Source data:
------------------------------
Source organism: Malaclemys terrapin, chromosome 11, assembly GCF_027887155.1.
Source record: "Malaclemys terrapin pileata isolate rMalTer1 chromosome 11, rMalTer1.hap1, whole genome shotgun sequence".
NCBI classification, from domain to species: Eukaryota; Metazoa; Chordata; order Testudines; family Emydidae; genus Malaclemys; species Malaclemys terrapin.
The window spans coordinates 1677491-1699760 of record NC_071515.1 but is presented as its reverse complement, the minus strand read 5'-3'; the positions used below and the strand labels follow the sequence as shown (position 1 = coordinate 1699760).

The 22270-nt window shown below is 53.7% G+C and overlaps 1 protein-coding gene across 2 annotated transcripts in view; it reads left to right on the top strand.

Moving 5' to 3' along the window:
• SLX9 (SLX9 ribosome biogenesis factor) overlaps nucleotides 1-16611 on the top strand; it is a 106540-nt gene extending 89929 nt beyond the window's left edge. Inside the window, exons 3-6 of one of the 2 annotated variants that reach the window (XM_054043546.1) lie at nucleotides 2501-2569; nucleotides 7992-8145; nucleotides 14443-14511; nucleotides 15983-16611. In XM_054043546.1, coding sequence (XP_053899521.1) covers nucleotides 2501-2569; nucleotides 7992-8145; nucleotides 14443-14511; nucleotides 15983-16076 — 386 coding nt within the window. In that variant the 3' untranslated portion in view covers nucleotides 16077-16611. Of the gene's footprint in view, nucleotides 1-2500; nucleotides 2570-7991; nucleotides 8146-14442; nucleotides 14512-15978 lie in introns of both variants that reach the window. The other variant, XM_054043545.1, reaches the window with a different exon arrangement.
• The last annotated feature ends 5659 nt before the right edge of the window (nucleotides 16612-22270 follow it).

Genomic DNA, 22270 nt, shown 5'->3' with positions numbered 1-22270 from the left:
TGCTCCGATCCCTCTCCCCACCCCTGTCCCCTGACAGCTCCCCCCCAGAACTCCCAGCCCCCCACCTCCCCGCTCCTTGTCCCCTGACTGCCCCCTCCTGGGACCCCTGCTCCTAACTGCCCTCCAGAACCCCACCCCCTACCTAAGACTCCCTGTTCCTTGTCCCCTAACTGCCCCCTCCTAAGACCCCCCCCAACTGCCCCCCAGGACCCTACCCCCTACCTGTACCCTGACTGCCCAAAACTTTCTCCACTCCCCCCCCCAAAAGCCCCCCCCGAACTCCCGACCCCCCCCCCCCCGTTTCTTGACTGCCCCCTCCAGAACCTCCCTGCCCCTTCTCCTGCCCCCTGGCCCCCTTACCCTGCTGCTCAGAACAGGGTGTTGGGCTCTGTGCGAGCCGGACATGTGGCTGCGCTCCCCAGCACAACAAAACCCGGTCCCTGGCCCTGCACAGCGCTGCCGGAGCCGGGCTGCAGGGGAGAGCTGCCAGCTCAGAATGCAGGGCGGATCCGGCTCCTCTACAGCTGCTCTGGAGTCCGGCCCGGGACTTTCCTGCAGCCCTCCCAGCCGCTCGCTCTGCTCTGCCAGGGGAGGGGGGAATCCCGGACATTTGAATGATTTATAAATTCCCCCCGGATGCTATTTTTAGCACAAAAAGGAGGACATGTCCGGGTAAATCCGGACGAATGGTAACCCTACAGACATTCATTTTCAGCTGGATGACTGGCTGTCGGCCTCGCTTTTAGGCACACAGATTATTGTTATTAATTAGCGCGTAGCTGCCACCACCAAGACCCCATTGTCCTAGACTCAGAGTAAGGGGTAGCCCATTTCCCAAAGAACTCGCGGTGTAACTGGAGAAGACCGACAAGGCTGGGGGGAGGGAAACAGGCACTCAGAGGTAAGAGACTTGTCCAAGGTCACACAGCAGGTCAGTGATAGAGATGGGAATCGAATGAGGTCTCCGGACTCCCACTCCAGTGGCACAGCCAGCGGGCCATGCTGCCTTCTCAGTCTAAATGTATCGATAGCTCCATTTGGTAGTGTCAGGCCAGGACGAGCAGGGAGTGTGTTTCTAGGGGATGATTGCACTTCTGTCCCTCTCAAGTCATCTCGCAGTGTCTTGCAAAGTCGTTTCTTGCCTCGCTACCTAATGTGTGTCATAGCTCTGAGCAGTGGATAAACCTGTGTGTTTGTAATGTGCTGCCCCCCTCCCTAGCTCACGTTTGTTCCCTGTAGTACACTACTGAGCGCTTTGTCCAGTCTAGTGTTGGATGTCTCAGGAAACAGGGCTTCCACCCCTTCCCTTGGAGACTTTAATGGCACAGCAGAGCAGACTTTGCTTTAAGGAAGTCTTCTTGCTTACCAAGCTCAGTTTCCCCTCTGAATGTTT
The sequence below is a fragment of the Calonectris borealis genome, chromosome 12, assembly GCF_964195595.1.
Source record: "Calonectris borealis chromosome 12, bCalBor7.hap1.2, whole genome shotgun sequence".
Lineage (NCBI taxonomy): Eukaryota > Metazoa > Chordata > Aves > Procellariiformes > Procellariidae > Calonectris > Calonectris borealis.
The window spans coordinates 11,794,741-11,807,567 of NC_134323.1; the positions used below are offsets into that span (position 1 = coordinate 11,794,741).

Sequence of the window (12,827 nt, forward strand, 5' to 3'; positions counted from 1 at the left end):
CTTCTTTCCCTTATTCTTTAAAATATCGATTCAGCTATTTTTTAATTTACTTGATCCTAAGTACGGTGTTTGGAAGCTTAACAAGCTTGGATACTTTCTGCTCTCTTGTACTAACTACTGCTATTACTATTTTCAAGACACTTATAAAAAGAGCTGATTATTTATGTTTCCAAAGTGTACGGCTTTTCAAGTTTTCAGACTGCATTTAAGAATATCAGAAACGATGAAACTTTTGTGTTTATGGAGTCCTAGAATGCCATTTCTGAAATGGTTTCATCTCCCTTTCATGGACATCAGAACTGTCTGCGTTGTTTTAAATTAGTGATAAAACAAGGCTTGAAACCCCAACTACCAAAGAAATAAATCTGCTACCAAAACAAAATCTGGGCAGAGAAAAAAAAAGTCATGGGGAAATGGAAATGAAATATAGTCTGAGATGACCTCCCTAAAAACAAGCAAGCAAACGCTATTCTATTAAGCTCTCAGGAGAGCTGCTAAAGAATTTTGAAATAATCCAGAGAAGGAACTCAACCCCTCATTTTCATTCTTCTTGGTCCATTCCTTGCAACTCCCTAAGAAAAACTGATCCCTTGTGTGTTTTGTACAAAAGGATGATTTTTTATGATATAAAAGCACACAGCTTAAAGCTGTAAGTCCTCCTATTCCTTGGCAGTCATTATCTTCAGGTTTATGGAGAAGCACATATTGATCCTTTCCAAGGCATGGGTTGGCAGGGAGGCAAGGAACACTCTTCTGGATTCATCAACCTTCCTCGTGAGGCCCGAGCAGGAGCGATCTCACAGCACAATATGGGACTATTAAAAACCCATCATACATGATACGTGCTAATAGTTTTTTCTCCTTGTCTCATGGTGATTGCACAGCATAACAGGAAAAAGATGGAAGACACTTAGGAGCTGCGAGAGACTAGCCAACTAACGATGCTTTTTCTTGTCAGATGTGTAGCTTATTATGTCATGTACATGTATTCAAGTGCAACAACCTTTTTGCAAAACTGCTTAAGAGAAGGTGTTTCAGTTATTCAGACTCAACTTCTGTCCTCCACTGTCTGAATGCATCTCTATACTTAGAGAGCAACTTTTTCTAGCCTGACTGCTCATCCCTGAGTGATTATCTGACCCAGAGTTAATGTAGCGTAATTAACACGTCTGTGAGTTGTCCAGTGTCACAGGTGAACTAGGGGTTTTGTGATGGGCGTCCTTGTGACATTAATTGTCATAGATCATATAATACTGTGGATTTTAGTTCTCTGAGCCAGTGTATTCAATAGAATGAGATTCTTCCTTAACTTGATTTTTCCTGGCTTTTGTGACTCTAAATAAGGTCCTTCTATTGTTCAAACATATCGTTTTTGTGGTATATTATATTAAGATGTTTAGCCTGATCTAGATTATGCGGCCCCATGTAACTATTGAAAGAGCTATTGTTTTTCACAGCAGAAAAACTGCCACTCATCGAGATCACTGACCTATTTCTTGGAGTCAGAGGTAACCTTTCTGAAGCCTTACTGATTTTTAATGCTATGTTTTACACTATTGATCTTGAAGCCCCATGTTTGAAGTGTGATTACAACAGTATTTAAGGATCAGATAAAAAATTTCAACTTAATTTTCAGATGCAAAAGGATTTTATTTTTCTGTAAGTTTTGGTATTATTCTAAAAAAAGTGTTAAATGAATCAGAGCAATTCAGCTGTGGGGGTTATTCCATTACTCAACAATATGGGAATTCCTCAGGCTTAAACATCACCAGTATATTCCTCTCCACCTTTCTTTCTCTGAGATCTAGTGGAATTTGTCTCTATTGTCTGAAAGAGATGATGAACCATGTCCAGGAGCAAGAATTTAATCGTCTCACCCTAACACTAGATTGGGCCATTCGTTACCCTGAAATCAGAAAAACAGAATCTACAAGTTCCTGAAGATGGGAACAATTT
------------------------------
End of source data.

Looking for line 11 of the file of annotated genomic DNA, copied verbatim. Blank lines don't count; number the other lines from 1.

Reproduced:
The sequence below is a fragment of the Calonectris borealis genome, chromosome 12, assembly GCF_964195595.1.